Directed by Paul Currie and starring Michiel Huisman, Teresa Palmer, and Sam Reid, the movie follows air traffic controller Dylan Branson, played by Huisman, where two planes almost collide after a blinding flash of light paralyzes him for a few seconds.
As a result, Branson is suspended from his job, and he becomes cognitive of repetition of sounds and events in his life at exactly the same time every day. Guess what time that is? The title of the movie, 2:22.
The underlying pattern soon builds and draws him New York’s Grand Central Station daily at 2:22 p.m. He meets up with a woman who works in an art gallery, Sarah, played by Palmer, disturbingly complicated by her ex-boyfriend Jonas, played by Reid. Still, Dylan must break the power of the past, and take control of time itself.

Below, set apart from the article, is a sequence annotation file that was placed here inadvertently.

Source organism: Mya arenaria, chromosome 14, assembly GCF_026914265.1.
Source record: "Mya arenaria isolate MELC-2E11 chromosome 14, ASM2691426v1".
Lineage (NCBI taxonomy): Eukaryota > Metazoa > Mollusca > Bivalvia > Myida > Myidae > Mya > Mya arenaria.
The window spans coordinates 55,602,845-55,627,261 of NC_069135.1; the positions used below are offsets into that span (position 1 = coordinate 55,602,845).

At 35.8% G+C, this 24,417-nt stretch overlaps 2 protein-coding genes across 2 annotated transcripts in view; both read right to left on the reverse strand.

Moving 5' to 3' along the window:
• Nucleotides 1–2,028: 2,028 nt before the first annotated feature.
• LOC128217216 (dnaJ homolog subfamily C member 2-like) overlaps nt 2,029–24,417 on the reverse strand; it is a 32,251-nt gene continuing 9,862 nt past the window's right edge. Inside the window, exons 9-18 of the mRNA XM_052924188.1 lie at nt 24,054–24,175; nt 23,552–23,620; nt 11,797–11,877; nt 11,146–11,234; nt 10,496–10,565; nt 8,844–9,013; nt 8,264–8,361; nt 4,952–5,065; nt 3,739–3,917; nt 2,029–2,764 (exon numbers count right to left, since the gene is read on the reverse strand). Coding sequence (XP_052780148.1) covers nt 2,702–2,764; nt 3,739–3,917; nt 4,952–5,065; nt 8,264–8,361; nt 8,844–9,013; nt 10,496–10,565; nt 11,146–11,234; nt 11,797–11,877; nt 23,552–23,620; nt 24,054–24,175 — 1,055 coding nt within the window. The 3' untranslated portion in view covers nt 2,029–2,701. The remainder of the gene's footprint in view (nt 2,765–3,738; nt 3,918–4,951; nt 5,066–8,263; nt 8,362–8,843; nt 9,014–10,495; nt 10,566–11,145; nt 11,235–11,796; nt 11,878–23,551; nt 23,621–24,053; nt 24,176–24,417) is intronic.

Every day, on the main concourse of Grand Central Terminal, Branson sees a businessman at the ticket counter reading a newspaper, a couple kissing, six school children, and a pregnant woman standing under the famous clock. It’s not always the same businessman, but it’s always the same pattern.
Earlier in the day – other patterns play out and haunt Dylan – a plane flies overhead, glass shatters, car screeches. It becomes clear to Dylan, and to Dylan alone, that these supposed random series of events, in this busy, noisy city, are not so random.
This is the enigma of 2:22.
How this movie plays out is crucial to whether or not the movie will be enjoyed, and Currie describes it best, “2:22 is about the fear of love. It’s also about the past that can secretly haunt us all. It’s a story about a guy who is trying to protect his girl at all costs, against time itself. Time is both Dylan’s ally and his enemy.”
The movie isn’t perfect and some may find it hard to enjoy, but it is a good attempt at a complex topic about taking control of time both the past and the future.